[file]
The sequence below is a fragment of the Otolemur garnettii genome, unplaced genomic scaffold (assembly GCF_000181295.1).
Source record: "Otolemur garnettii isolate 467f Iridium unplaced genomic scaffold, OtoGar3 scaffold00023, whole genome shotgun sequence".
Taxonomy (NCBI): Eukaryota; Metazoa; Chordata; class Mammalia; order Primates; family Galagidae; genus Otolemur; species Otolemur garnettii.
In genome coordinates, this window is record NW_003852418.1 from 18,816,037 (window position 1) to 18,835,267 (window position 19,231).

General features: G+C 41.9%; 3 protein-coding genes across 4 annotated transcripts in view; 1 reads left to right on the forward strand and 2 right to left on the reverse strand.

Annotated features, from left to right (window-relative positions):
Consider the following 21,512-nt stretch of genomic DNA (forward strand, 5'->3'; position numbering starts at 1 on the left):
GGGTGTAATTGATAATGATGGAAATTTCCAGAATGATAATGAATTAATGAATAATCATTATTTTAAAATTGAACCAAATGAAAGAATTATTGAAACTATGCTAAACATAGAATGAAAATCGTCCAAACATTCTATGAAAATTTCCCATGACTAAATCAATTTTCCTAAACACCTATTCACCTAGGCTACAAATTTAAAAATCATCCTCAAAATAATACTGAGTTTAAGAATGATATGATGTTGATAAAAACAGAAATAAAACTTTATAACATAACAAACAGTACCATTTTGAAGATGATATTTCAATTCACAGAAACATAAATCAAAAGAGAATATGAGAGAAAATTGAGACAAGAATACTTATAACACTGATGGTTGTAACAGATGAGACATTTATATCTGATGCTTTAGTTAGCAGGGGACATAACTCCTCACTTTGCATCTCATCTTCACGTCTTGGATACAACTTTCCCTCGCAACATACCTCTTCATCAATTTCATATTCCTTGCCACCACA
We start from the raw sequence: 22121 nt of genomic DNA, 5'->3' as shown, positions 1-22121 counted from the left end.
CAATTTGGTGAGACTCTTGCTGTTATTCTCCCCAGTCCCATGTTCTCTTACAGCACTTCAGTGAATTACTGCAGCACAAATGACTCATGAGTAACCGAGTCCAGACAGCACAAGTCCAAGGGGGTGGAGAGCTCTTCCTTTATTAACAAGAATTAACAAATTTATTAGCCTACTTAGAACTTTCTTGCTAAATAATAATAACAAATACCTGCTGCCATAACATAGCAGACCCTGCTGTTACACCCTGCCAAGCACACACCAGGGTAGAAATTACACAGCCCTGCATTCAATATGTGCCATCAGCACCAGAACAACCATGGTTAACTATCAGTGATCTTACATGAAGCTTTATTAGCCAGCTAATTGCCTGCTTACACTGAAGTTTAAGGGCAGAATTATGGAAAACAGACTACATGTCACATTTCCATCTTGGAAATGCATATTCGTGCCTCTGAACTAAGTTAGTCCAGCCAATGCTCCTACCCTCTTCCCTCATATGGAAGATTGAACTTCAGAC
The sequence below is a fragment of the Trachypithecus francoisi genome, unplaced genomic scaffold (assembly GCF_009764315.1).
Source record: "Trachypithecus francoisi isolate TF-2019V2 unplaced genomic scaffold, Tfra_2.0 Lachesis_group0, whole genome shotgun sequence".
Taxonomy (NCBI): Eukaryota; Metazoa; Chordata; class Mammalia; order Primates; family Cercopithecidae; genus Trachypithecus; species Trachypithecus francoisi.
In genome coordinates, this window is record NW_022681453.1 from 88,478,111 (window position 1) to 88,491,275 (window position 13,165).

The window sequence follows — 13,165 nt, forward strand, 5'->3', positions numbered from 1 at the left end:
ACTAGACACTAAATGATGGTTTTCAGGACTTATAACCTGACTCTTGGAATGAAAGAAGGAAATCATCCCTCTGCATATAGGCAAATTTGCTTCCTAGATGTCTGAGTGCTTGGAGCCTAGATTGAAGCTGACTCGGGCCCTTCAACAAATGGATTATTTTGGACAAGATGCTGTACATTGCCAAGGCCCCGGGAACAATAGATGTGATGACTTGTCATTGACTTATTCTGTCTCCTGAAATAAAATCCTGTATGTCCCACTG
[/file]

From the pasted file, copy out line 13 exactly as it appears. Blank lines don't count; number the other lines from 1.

Taxonomy (NCBI): Eukaryota; Metazoa; Chordata; class Mammalia; order Primates; family Cercopithecidae; genus Trachypithecus; species Trachypithecus francoisi.